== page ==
Academic journal article Economic Inquiry

The Equilibrium Fed Funds Rate and the Indicator Properties of Term-Structure Spreads

Academic journal article Economic Inquiry

The Equilibrium Fed Funds Rate and the Indicator Properties of Term-Structure Spreads

Article excerpt

I. INTRODUCTION

Interest rate spreads figure prominently in the economics literature as monetary policy indicators. For instance, while some writers have focused on the predictive power of the spread between the six-month commercial paper rate and the six-month Treasury bill rate, others have emphasized spreads between short- and long-term interest rates.(1) This paper follows the latter tradition. My analysis is motivated by the work of Bernanke and Blinder [1992] who compare the difference between the federal funds rate and the ten-year government bond rate with other interest rate spreads and find it to be a particularly useful predictor of future economic activity.

The rationale for using term-structure spreads as monetary policy indicators is relatively straightforward.(2) When assessing the stance of monetary policy, it is not just the level of the federal funds rate that matters, but how it relates to some implicit notion of equilibrium interest rates. This insight is not new and can be found in the seminal work of Wicksell [1898, xxv] who wrote that "It is not a high or low rate of interest in the absolute sense which must be regarded as influencing demand...the causative factor is the current rate on loans as compared with what I shall be calling the natural rate of interest." The direct empirical implementation of the Wicksellian insight is, however, obviously hampered by the fact that the natural rate of interest is not an observable variable. As suggested by Laurent [1988] and Bernanke and Blinder [1992], the slope of the term-structure is often used as a proxy for the spread between a short-term interest rate and its (unobservable) equilibrium level. Thus, the yield curve steepens as short-term interest rates are perceived to be below their equilibrium levels.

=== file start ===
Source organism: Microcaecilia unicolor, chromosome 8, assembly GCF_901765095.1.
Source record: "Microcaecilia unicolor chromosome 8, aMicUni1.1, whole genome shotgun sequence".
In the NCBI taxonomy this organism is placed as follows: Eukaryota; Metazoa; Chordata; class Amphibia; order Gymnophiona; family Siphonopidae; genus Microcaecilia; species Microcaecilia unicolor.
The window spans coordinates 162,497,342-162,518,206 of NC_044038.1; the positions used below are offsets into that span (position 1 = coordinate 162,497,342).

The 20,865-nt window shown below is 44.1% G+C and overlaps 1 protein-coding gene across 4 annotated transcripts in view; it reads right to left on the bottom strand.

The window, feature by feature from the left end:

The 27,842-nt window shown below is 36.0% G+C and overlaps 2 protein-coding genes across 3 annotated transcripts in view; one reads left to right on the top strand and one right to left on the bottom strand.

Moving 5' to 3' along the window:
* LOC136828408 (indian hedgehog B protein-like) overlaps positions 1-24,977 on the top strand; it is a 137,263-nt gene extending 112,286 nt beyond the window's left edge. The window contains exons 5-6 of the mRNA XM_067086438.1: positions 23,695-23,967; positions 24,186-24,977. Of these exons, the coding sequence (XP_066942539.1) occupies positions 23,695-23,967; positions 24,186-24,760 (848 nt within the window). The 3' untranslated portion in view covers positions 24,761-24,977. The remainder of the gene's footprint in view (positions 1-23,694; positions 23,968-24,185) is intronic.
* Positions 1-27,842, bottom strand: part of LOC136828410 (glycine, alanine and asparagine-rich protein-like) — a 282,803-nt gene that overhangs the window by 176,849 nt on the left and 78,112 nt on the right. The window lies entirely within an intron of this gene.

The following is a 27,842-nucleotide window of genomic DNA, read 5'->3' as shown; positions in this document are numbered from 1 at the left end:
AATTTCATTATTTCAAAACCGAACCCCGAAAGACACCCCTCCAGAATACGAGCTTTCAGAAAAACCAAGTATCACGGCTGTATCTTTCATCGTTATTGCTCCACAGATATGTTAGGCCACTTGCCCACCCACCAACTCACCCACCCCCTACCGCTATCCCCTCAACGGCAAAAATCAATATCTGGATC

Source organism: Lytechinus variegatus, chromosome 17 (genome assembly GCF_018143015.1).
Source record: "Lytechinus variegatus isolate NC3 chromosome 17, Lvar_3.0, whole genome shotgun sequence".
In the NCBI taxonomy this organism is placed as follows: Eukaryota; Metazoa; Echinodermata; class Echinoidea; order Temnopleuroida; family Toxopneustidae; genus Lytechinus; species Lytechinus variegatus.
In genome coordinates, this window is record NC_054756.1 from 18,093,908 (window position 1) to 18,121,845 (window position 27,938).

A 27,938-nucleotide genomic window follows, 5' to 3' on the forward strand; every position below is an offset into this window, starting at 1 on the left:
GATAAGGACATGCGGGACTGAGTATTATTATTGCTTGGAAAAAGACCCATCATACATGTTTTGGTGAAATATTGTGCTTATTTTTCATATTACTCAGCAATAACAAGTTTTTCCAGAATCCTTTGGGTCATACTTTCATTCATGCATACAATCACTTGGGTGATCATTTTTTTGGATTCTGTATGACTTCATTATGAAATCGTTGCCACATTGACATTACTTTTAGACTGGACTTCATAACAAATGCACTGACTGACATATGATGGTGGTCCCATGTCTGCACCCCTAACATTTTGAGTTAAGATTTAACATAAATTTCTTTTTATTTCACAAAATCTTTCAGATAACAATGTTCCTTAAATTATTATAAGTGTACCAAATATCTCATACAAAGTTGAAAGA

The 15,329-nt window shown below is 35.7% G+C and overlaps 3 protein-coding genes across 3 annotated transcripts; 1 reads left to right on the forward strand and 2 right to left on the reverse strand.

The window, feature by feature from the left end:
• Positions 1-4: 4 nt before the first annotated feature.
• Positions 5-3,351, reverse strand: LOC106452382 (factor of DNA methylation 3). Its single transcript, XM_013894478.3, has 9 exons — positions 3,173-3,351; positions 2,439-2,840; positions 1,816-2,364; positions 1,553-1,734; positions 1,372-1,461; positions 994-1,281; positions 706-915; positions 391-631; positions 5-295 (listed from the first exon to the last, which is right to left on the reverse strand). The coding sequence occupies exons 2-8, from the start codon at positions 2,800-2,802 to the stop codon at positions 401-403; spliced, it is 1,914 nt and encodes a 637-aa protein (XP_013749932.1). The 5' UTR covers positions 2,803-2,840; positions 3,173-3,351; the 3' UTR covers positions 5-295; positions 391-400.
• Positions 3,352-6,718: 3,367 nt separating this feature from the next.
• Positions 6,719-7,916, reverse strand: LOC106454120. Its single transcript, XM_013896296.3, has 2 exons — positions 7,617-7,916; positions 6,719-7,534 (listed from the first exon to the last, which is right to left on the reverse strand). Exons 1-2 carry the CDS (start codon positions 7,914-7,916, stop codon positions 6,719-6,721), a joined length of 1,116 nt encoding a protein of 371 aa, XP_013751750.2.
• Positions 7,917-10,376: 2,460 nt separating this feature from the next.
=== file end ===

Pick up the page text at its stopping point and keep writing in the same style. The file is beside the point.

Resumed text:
I follow a more direct approach to measuring the stance of monetary policy. Instead of using the slope of the term structure as a proxy for the gap between observed and equilibrium federal funds rates, I introduce a model-based method to constructing a measure of the level of the equilibrium funds rate. As described below, this equilibrium rate is calculated for the real sectors of the economy, conditional on the observed rate of inflation. Thus, the equilibrium rate is constructed to be independent of the inflation objectives of monetary policy, and the implied difference between actual and equilibrium rates - the funds-rate spread constitutes my monetary policy indicator. This paper provides an overview of the proposed methodology and compares the funds-rate spread with traditional indicators of the monetary policy stance.

II. A MODEL-BASED MEASURE OF THE SPREAD

I rely on the estimated structure of a macroeconometric model to measure the equilibrium federal funds rate. The theoretical framework is the MIT-Penn-SSRC (MPS) model, which is housed at the Federal Reserve Board. This is a large-scale quarterly model of the U.S. economy; it consists of more than 100 behavioral equations, about 200 identities, and over 100 exogenous variables. In its theoretical foundations, the long-run properties of the model are akin to a neoclassical growth model, whereas the dynamic structure is essentially Keynesian.(3)

The approach used in this paper is a departure from the traditional literature in at least two dimensions. First, I use an explicit, theoretic framework to compute the equilibrium measure, as opposed to the empirically based approach of using long-term interest rates. Second, by focusing on the equilibrium level of the federal funds rate, I have a more direct way to gauge the stance of monetary policy.

The equilibria analyzed here correspond to intermediate-run dynamics, a time frame that seems most relevant for the conduct of monetary policy. Conceptually, the equilibrium notion I explore is a simple one. For a given position of the MPS model's IS block, the equilibrium federal funds rate is defined as the one consistent with unemployment at its natural rate after all lags in the model have fully worked through. …

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